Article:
Short Circuit: A roundup of recent federal court decisions

|The Volokh Conspiracy |

(Here is the latest edition of the Institute for Justice's weekly Short Circuit newsletter, written by John Ross.)

This week on the podcast: A nursing student punished for off-campus speech; the CFPB's unconstitutional structure; the right to intrastate travel; and compelled speech in the context of abortion.

  • Maine state legislator, the speaker of the house, obtains job offer from charter school. The offer is rescinded after the governor, a political enemy of the speaker's, threatens to withhold the school's discretionary state funding. First Circuit: The speaker cannot sue the governor for retaliation.
  • Prosecutor likens convicted murderer, an African-American of large physical stature, to a "caveman," "King Kong," and a "beast of burden" and alerts jurors to the fact that he had sex with a white female prison guard. An all-white jury imposes the death penalty. Fourth Circuit: The racially coded language undermines trust in the judicial system. Remanded for resentencing.
  • Federal law permits "agreements" whereby employees must pay dues or join a labor union as a condition of employment. State officials, however, are expressly permitted to ban such agreements. Sixth Circuit: In the absence of a state ban, officials in Hardin County, Ky., may enact a local ban.
  • Arson investigator investigates poorly, and an innocent Wexford County, Mich., man winds up in prison for several years. Can he sue the investigator? There's no evidence the investigator intended to fabricate evidence or that he withheld evidence he knew to be exculpatory, says the Sixth Circuit, so no.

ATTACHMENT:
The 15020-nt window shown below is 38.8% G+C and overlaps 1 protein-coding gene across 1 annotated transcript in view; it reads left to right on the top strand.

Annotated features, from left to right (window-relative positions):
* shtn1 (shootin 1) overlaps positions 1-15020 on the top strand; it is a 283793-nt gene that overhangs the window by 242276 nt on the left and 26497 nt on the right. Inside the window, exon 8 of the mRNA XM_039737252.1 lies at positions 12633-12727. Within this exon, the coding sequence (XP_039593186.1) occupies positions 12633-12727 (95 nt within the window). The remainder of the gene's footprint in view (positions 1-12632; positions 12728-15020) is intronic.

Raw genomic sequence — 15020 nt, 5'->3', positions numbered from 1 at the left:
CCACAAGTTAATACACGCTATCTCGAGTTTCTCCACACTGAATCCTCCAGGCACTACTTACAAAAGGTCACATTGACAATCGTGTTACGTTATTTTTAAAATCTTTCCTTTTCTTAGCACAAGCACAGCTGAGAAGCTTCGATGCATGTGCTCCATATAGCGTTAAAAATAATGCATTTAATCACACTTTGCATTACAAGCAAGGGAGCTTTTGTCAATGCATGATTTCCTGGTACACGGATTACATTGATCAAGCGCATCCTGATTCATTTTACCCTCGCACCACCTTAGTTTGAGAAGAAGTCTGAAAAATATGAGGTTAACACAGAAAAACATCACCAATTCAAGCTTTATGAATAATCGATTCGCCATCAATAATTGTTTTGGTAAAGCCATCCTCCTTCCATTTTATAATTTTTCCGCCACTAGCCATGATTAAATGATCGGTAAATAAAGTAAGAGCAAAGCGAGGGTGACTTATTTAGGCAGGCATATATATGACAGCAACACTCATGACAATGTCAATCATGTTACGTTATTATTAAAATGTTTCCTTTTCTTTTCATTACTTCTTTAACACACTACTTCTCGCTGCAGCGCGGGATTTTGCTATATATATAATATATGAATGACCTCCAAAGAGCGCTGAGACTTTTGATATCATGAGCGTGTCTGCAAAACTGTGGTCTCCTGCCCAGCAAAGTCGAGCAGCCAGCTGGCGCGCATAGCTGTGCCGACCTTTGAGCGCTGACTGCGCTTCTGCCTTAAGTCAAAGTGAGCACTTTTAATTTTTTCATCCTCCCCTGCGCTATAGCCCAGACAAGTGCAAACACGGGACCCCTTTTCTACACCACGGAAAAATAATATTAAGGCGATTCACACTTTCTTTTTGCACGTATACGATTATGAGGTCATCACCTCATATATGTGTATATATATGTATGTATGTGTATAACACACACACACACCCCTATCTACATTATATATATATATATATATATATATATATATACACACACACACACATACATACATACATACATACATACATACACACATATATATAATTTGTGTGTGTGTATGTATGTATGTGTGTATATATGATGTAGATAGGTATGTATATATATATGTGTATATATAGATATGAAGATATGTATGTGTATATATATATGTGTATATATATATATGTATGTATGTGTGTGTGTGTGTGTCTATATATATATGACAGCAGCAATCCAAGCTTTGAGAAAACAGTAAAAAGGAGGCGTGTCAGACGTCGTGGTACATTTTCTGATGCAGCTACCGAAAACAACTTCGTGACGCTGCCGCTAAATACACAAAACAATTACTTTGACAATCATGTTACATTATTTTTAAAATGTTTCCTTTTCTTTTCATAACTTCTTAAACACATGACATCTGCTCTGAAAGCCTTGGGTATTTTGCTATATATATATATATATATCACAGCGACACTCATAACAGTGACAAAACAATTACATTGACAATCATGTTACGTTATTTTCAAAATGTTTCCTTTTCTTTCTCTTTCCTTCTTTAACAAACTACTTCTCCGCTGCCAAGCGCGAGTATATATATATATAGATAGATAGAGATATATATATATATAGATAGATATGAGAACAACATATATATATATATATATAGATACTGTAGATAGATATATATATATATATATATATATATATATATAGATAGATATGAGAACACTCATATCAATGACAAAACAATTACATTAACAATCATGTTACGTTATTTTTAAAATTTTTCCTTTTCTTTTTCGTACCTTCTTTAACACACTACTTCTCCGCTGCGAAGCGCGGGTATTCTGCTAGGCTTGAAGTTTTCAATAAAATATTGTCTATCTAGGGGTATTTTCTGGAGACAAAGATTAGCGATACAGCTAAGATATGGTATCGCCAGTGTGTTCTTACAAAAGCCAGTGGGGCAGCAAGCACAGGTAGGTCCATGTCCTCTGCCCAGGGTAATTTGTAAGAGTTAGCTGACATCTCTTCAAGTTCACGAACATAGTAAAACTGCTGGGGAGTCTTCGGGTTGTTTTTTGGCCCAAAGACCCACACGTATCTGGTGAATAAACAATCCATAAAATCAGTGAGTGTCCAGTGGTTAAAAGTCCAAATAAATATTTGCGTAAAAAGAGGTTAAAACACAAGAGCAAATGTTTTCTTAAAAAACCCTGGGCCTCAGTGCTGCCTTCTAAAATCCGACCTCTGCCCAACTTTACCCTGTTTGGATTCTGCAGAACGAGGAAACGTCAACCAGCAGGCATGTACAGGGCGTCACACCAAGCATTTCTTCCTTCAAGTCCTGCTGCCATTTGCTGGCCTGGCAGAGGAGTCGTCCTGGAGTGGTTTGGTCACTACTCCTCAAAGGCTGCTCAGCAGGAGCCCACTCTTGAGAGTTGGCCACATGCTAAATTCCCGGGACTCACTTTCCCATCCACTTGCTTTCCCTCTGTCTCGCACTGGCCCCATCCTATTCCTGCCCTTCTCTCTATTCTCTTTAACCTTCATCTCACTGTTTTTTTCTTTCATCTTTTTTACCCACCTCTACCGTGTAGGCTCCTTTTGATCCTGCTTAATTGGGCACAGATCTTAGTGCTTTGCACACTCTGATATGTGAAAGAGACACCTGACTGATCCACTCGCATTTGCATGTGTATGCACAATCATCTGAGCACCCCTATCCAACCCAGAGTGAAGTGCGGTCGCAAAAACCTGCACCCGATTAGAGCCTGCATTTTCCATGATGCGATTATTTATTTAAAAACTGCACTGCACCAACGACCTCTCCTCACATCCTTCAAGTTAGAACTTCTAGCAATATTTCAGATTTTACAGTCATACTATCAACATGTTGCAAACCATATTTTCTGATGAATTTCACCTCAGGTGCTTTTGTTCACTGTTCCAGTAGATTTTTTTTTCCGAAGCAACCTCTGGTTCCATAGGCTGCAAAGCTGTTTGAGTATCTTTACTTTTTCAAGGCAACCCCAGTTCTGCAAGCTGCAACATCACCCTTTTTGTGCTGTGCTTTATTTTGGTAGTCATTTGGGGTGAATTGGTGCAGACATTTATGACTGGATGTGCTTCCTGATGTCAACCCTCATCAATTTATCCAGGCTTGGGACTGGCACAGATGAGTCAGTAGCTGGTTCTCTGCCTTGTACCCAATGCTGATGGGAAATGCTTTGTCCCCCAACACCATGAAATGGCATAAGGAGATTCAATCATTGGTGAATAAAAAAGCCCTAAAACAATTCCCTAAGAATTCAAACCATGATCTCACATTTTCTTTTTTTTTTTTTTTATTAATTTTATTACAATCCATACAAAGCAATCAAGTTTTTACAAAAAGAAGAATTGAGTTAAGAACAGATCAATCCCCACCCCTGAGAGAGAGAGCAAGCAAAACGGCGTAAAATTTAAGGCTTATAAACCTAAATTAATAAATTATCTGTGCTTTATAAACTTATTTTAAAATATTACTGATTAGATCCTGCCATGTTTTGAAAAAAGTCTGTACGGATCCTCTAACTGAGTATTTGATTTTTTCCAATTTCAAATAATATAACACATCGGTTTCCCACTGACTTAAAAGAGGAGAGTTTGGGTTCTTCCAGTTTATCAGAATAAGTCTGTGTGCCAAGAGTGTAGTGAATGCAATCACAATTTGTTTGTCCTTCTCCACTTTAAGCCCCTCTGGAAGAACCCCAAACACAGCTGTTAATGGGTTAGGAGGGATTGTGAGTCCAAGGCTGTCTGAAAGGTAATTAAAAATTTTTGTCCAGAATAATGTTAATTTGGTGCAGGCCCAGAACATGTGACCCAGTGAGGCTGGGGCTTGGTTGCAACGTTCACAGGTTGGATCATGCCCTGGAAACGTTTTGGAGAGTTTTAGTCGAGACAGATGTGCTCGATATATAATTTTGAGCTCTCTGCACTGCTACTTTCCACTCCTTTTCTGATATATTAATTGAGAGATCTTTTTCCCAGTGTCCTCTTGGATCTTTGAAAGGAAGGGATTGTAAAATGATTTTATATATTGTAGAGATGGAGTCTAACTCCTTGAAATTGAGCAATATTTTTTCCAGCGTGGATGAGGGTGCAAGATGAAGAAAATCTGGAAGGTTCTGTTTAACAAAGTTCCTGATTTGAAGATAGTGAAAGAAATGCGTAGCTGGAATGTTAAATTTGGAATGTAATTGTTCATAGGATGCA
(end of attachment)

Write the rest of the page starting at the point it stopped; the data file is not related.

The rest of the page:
• In 1949, the federal gov't deeded large parcels in eastern Ohio to the state's care on the condition that the land be used for flood control, conservation, and recreation. Recently, Ohio officials allowed fracking on the land. So must it revert back to federal ownership, as anti-fracking activists who discovered the deed restriction claim? No, says two-thirds of a Sixth Circuit panel.
  • Chicago police officer conspires with informant (a drug dealer) to kidnap, rob drug dealers and convinces the feds to drop an investigation into the informant's other activities, which include murder. Seventh Circuit: Conspiracy convictions affirmed.
  • Minneapolis police espy car idling in a high-crime area and decide to check on it. Would a reasonable person, on seeing police approach after activating their patrol car's "wig wag" (rather than full-on emergency) lights, feel free to leave? Indeed so, says the Eighth Circuit. So the occupants weren't seized (until later), and there is no need to suppress the evidence.
  • Fortuna, Calif., officer shoots naked mentally ill man twice, killing him. The officer claims the man was standing and swinging a police baton, but the autopsy and dashcam video indicate the man was shot in the back while he was on the ground. Ninth Circuit: No qualified immunity.
  • Thanks to new California rules, egg farmers face a choice: retrofit their hen housing so as to ensure hens have sufficient living space (a costly endeavor) or exit California's market. Ninth Circuit: The six states challenging the rules do not have standing (but perhaps could if they brought a new suit).
  • Federal law allows farmers to grow genetically engineered crops after they have demonstrated to the feds' satisfaction that they are unlikely to be "plant pests." Ninth Circuit: Which preempts a Maui County, Hawaii, ban on such crops.
  • "The Court stands ready and willing to defer to agency expertise and discretion," but not on a fact record this flimsy, says the Tenth Circuit (over a dissent), rejecting a new Consumer Product Safety Commission rule about rare-earth magnets.
  • Pre-trial detainee breaks his arm. Pickens County, Ala., corrections officials insist he pay for corrective surgery himself. He goes 15 months in their custody with a "frank non-union of the humerus." Eleventh Circuit: He can sue several officials for deliberate indifference to his medical needs.

Americans face a steadily increasing array of fines and surcharges when they enter the justice system (even when they're innocent), such that even minor infractions can lead to long-term debt and impoverishment. Across the country, governments are using fines and fees to meet revenue goals connected only distantly, if at all, to the pursuit of justice. It's a worrisome trend that portends the further breakdown of relations between police-cum-revenue agents and the communities they are meant to serve. The Supreme Court has a chance to address the issue this session. Click here to read IJ's amicus brief urging that course of action.